The Nets are getting more and more confident about how to win without Kevin Durant

The Nets insisted that this year was not the same as last year, that they can better handle the absence of Kevin Durant.

They are starting to show that it might be true.

The Nets (29-17) boosted their confidence with back-to-back wins with Kyrie Irving in Utah and Golden State, their first since Durant went down with a sprained MCL. They await more clarity on their star’s status this week, but regardless of Durant’s timeline, the Nets’ spirits are higher than they were a week ago.

Read Also:   Kansas City can make you feel good about the Chiefs

“Yeah, it means a lot because you’re in a position where we’re starting to understand some things. So that’s a testament to our kids, how it shows down the stretch,” coach Jacque Vaughn said.

“The guys are starting to find their rhythm a little bit [Durant] not to be out there,” Nick Claxton said. “It’s different for everyone. He gets a lot of touches, so everyone has to find ways to affect the game offensively and also defensively. We miss him in a lot of different ways out there on the field, but we understand that.”

Read Also:   Army defeat PAF in final to win Inter Departmental Basketball Championship

During the game in Miami when Durant went down, the Nets had the best field goal percentage (.512) and were second in 3-point shooting (.392). Both numbers fell apart once they lost Durant. In their first three games without him, the Nets were dead last in scoring (99.3 points per game) and 3-point shooting (.286), and next in home field goal percentage (.430). Not shockingly, they went 0-3.

Kyrie Irving and Nic Claxton celebrate during the Nets’ win over the Warriors on Sunday.
NBAE via Getty Images

What is an offense built around Durant without Durant?

“First choice, second choice, third choice. It doesn’t matter to me,” Irving said.

“It doesn’t matter who has the ball in their hands, as long as they are attacking [and] he is the best shot for our team. Objectively, this team sport is about winning games, not identifying one person who will carry everyone every night. … For me it’s just a team attitude, the team atmosphere and playing well together and collectively.”

The Nets have played better collectively since the fourth quarter in Phoenix, when Vaughn put Irving in the pick-and-roll and surrounded him with shooters. That limited Ben Simmons, but the result put him fourth in shooting (.535) and 3-pointers (.457) since the tweak began, and 2-1 to pull even with Milwaukee in third place in the East.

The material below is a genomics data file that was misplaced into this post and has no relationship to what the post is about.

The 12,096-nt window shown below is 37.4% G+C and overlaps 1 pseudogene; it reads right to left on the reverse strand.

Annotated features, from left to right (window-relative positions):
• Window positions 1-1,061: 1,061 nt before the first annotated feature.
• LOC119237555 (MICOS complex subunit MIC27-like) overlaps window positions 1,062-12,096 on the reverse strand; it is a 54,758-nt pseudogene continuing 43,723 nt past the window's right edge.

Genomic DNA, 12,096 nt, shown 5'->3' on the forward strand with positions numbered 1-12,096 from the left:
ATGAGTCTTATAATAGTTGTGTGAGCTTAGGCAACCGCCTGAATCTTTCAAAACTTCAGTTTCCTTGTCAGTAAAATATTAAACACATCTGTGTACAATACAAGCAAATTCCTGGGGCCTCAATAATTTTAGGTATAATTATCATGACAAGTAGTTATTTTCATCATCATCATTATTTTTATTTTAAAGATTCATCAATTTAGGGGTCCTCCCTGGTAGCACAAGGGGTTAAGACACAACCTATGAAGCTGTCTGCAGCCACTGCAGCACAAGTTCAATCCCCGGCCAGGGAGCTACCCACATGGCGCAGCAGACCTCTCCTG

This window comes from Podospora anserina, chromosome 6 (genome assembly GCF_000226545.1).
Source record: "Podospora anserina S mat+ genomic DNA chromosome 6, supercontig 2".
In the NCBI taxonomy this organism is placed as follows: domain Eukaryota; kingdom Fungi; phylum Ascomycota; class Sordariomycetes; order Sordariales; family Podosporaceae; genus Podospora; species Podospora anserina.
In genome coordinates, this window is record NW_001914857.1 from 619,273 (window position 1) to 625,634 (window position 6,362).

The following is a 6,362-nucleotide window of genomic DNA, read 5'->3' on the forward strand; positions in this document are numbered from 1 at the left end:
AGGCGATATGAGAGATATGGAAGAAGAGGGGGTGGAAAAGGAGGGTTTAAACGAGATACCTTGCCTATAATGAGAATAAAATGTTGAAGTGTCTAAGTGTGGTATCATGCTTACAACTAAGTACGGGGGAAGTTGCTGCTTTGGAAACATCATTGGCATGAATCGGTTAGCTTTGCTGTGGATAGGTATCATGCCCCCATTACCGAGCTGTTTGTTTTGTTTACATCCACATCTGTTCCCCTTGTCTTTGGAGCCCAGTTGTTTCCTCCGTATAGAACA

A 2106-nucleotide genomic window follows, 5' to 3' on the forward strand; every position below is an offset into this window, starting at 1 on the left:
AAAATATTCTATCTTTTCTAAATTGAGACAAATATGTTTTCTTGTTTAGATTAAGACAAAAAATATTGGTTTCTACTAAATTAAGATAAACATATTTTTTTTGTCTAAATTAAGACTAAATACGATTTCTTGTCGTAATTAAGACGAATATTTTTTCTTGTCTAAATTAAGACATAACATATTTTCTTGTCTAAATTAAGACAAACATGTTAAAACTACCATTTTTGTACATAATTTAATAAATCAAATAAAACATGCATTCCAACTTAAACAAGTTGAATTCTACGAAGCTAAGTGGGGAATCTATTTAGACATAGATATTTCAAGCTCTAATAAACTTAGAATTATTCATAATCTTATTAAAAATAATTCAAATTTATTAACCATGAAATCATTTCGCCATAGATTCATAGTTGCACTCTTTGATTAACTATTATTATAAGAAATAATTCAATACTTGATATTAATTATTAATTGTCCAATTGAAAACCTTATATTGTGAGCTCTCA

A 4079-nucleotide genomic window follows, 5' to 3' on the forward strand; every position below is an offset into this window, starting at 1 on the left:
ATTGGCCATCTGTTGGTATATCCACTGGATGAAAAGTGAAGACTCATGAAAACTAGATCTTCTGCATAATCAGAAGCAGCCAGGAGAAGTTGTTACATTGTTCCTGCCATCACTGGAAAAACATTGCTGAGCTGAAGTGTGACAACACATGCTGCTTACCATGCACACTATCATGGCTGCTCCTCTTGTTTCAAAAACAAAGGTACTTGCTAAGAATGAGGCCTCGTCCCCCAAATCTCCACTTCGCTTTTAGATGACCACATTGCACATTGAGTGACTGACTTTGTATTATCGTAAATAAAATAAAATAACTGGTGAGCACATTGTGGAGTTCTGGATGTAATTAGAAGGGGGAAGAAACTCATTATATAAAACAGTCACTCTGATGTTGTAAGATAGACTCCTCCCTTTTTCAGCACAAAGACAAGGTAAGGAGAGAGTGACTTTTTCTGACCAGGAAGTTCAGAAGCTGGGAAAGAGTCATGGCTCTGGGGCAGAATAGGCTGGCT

“Guys coming in and out of the lineup, we find ways to win, it’s just a team effort. Everyone buys in, gets boosted when we need it and can’t wait to get it [Durant] back,” O’Neill said.

“Yeah, the guys are starting to figure it out together,” Vaughn added.

“We’re done with Nic, we’re done with Ben, Nic and Ben, without one of those guys, ball to Ky, ball to Seth [Curry]his hands. So the kids gain confidence in each other, what we want to do especially at the end of the games.”

Curry had the ball in his hands late Sunday, scoring 9:10 in the fourth quarter to just 4:35 of Simmons and posting a game-best plus-13 in the final period.

Trailing the Warriors 110-98 with 5:42 left, the Nets went on a 22-6 run. Vaughn was shut out by Irving, Curry, O’Neale, Joe Harris and Claxton, except for 52 seconds when he fell to Yuta Watanabe at center to have five shooters on the floor.

Less than a minute in, with the floor spaced out, Curry drove for a layup, then drove again to kick to Harris for the 3rd.

Seth Curry celebrates as the Nets beat the Warriors on Sunday.

“We had some success when we were able to put the ball in Ky’s hands and get shots around him,” Vaughn said. “Joe hits a huge corner 3-ball because Yuta Watanabe is in the game and he leaves the floor and he can screen and he can run the floor. So we take advantage of our roster and if the team shows up and we can have space and attack down the stretch, we will.”

But Vaughn’s answer to why the Nets have been successful in the clutch this season was much simpler.

“The coach doesn’t try to mess it up and get in the way, he lets the players do what they do,” Vaughan said. “I have special players, let them play with their instincts. Coach, don’t spoil it and live with the results.”